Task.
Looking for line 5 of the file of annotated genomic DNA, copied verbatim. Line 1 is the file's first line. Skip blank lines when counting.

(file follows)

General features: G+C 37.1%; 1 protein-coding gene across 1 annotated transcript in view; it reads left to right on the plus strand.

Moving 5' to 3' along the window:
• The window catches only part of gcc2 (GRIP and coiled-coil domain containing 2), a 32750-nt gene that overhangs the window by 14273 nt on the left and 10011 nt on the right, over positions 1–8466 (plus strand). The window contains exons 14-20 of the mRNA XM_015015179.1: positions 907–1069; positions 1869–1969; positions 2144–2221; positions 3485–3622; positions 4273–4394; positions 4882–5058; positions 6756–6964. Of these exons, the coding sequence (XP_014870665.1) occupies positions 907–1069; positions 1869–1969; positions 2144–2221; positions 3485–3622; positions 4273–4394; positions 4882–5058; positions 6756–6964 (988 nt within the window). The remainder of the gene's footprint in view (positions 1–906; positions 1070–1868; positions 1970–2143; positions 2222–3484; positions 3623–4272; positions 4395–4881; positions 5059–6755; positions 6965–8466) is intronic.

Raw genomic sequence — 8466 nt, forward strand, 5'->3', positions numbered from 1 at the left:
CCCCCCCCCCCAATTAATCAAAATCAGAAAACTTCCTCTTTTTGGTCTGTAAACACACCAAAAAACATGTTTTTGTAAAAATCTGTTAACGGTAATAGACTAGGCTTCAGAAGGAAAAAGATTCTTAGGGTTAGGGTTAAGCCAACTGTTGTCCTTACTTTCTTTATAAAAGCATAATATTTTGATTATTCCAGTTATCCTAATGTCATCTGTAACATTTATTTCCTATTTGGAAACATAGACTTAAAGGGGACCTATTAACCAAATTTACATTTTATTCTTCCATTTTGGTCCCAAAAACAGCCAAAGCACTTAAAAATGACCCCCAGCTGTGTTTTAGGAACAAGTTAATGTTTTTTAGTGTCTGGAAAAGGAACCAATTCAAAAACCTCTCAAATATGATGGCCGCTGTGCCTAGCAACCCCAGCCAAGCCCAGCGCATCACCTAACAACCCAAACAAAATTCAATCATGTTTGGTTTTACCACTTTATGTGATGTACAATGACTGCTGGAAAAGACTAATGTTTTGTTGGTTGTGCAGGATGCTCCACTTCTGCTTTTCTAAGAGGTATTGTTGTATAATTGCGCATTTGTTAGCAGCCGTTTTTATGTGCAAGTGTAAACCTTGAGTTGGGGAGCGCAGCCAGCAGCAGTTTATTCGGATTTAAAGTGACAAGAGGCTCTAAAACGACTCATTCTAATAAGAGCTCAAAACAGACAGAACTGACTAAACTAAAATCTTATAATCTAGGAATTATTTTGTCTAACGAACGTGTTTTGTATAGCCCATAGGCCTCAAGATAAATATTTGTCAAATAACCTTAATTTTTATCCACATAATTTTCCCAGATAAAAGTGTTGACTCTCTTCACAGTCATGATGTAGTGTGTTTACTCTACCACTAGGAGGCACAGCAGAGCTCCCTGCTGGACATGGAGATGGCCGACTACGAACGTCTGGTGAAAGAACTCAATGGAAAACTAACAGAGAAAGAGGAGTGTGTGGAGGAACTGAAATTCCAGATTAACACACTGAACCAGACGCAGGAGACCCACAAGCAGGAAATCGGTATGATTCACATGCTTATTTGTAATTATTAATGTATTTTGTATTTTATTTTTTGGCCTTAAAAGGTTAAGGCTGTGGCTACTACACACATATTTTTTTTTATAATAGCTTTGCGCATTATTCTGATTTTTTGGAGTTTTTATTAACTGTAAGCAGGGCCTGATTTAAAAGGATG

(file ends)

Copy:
CCCCCCCCCCCAATTAATCAAAATCAGAAAACTTCCTCTTTTTGGTCTGTAAACACACCAAAAAACATGTTTTTGTAAAAATCTGTTAACGGTAATAGACTAGGCTTCAGAAGGAAAAAGATTCTTAGGGTTAGGGTTAAGCCAACTGTTGTCCTTACTTTCTTTATAAAAGCATAATATTTTGATTATTCCAGTTATCCTAATGTCATCTGTAACATTTATTTCCTATTTGGAAACATAGACTTAAAGGGGACCTATTAACCAAATTTACATTTTATTCTTCCATTTTGGTCCCAAAAACAGCCAAAGCACTTAAAAATGACCCCCAGCTGTGTTTTAGGAACAAGTTAATGTTTTTTAGTGTCTGGAAAAGGAACCAATTCAAAAACCTCTCAAATATGATGGCCGCTGTGCCTAGCAACCCCAGCCAAGCCCAGCGCATCACCTAACAACCCAAACAAAATTCAATCATGTTTGGTTTTACCACTTTATGTGATGTACAATGACTGCTGGAAAAGACTAATGTTTTGTTGGTTGTGCAGGATGCTCCACTTCTGCTTTTCTAAGAGGTATTGTTGTATAATTGCGCATTTGTTAGCAGCCGTTTTTATGTGCAAGTGTAAACCTTGAGTTGGGGAGCGCAGCCAGCAGCAGTTTATTCGGATTTAAAGTGACAAGAGGCTCTAAAACGACTCATTCTAATAAGAGCTCAAAACAGACAGAACTGACTAAACTAAAATCTTATAATCTAGGAATTATTTTGTCTAACGAACGTGTTTTGTATAGCCCATAGGCCTCAAGATAAATATTTGTCAAATAACCTTAATTTTTATCCACATAATTTTCCCAGATAAAAGTGTTGACTCTCTTCACAGTCATGATGTAGTGTGTTTACTCTACCACTAGGAGGCACAGCAGAGCTCCCTGCTGGACATGGAGATGGCCGACTACGAACGTCTGGTGAAAGAACTCAATGGAAAACTAACAGAGAAAGAGGAGTGTGTGGAGGAACTGAAATTCCAGATTAACACACTGAACCAGACGCAGGAGACCCACAAGCAGGAAATCGGTATGATTCACATGCTTATTTGTAATTATTAATGTATTTTGTATTTTATTTTTTGGCCTTAAAAGGTTAAGGCTGTGGCTACTACACACATATTTTTTTTTATAATAGCTTTGCGCATTATTCTGATTTTTTGGAGTTTTTATTAACTGTAAGCAGGGCCTGATTTAAAAGGATG